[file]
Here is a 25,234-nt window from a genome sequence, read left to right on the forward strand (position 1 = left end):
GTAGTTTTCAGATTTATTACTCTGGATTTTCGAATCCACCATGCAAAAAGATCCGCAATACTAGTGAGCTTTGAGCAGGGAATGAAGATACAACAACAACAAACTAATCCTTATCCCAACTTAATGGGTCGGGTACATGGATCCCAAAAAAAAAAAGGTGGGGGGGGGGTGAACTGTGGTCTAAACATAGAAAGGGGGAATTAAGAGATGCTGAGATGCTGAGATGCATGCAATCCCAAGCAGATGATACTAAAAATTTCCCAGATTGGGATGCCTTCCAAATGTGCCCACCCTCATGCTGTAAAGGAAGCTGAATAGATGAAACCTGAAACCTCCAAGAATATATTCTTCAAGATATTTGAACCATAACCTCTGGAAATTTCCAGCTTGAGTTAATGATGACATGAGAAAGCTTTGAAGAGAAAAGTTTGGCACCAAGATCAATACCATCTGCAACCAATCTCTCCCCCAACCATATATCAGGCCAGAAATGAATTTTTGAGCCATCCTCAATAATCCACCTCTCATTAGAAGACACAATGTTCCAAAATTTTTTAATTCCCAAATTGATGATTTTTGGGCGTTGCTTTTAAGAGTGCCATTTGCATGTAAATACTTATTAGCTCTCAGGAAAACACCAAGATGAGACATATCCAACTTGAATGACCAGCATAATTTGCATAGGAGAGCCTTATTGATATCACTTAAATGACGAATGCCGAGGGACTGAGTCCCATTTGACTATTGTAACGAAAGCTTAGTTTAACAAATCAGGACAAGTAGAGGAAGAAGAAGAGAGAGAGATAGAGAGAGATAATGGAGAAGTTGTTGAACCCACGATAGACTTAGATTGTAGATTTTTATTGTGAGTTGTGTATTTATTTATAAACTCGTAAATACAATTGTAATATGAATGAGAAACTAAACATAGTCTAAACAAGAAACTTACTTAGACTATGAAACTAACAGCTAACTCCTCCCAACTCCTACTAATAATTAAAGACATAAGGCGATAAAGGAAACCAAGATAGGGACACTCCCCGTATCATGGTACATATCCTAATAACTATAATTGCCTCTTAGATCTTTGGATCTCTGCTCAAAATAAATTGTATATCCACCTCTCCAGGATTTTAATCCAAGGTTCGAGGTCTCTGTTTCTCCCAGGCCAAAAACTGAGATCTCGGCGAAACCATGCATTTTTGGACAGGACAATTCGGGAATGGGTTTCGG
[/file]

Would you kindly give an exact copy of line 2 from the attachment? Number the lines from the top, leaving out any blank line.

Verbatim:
GTAGTTTTCAGATTTATTACTCTGGATTTTCGAATCCACCATGCAAAAAGATCCGCAATACTAGTGAGCTTTGAGCAGGGAATGAAGATACAACAACAACAAACTAATCCTTATCCCAACTTAATGGGTCGGGTACATGGATCCCAAAAAAAAAAAGGTGGGGGGGGGGTGAACTGTGGTCTAAACATAGAAAGGGGGAATTAAGAGATGCTGAGATGCTGAGATGCATGCAATCCCAAGCAGATGATACTAAAAATTTCCCAGATTGGGATGCCTTCCAAATGTGCCCACCCTCATGCTGTAAAGGAAGCTGAATAGATGAAACCTGAAACCTCCAAGAATATATTCTTCAAGATATTTGAACCATAACCTCTGGAAATTTCCAGCTTGAGTTAATGATGACATGAGAAAGCTTTGAAGAGAAAAGTTTGGCACCAAGATCAATACCATCTGCAACCAATCTCTCCCCCAACCATATATCAGGCCAGAAATGAATTTTTGAGCCATCCTCAATAATCCACCTCTCATTAGAAGACACAATGTTCCAAAATTTTTTAATTCCCAAATTGATGATTTTTGGGCGTTGCTTTTAAGAGTGCCATTTGCATGTAAATACTTATTAGCTCTCAGGAAAACACCAAGATGAGACATATCCAACTTGAATGACCAGCATAATTTGCATAGGAGAGCCTTATTGATATCACTTAAATGACGAATGCCGAGGGACTGAGTCCCATTTGACTATTGTAACGAAAGCTTAGTTTAACAAATCAGGACAAGTAGAGGAAGAAGAAGAGAGAGAGATAGAGAGAGATAATGGAGAAGTTGTTGAACCCACGATAGACTTAGATTGTAGATTTTTATTGTGAGTTGTGTATTTATTTATAAACTCGTAAATACAATTGTAATATGAATGAGAAACTAAACATAGTCTAAACAAGAAACTTACTTAGACTATGAAACTAACAGCTAACTCCTCCCAACTCCTACTAATAATTAAAGACATAAGGCGATAAAGGAAACCAAGATAGGGACACTCCCCGTATCATGGTACATATCCTAATAACTATAATTGCCTCTTAGATCTTTGGATCTCTGCTCAAAATAAATTGTATATCCACCTCTCCAGGATTTTAATCCAAGGTTCGAGGTCTCTGTTTCTCCCAGGCCAAAAACTGAGATCTCGGCGAAACCATGCATTTTTGGACAGGACAATTCGGGAATGGGTTTCGG